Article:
Ugandan LRA rebel commander to be tried at ICC: army

January 13, 2015 2:37 pm
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Ongwen is accused of directing bloody campaigns in northern Uganda in the early 2000s where thousands were killed or abducted to be used as child soldiers or sex slaves/AFP
Ongwen is accused of directing bloody campaigns in northern Uganda in the early 2000s where thousands were killed or abducted to be used as child soldiers or sex slaves/AFP

, KAMPALA, Uganda, Jan 13 – Captured Ugandan Lord’s Resistance Army rebel chief Dominic Ongwen will be sent to the International Criminal Court to face charges of war crimes and crimes against humanity, Uganda’s military said Tuesday.

Ongwen, who is in the custody of US special forces after surrendering in the Central African Republic last week, has been wanted by the ICC for almost a decade to face charges including murder, enslavement, inhumane acts and directing attacks against civilians.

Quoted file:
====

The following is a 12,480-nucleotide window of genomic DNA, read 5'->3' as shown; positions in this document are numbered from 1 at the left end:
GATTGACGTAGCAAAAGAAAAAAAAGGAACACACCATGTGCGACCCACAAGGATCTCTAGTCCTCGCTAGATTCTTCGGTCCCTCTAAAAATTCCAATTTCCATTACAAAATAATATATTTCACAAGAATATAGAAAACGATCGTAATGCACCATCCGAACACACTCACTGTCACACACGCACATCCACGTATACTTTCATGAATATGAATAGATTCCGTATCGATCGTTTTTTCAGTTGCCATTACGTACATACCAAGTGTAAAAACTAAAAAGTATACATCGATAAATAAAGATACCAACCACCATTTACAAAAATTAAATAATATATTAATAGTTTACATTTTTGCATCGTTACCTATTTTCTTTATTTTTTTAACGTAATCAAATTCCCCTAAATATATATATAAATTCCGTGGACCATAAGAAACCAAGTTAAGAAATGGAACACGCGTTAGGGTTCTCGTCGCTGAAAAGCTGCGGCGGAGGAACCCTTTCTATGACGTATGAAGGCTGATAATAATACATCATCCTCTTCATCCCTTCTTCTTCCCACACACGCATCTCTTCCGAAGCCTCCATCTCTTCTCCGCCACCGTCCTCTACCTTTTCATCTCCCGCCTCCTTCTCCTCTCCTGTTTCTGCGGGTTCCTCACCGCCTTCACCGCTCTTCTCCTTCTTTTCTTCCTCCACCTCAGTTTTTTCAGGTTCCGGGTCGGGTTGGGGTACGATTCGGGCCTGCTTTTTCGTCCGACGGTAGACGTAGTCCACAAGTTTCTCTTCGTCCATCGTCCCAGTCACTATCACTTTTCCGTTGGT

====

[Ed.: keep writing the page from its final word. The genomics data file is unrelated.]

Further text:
“Finally it has been decided, Dominic Ongwen will be tried at the ICC in The Hague,” Ugandan army spokesman Paddy Ankunda said, ending speculation Kampala might seek to put the ex-rebel on trial in their own court.

“Ongwen will be conveyed to The Hague by CAR authorities… in consultation with the relevant bodies,” Ankunda said, adding he would be transferred “hopefully very soon,” without giving further details.

The LRA has been blamed for the slaughter of over 100,000 people and kidnapping of more than 60,000 children during a three-decade-long campaign across five central African nations. READ: Top LRA rebel in US custody, says Uganda army.

A former child soldier himself, Ongwen was a senior aide to LRA leader and warlord Joseph Kony.

Ongwen, who is in his mid-30s, is accused of directing bloody campaigns in northern Uganda in the early 2000s where thousands were killed or abducted to be used as child soldiers or sex slaves, as well as carrying out attacks on civilians in the Democratic Republic of Congo.

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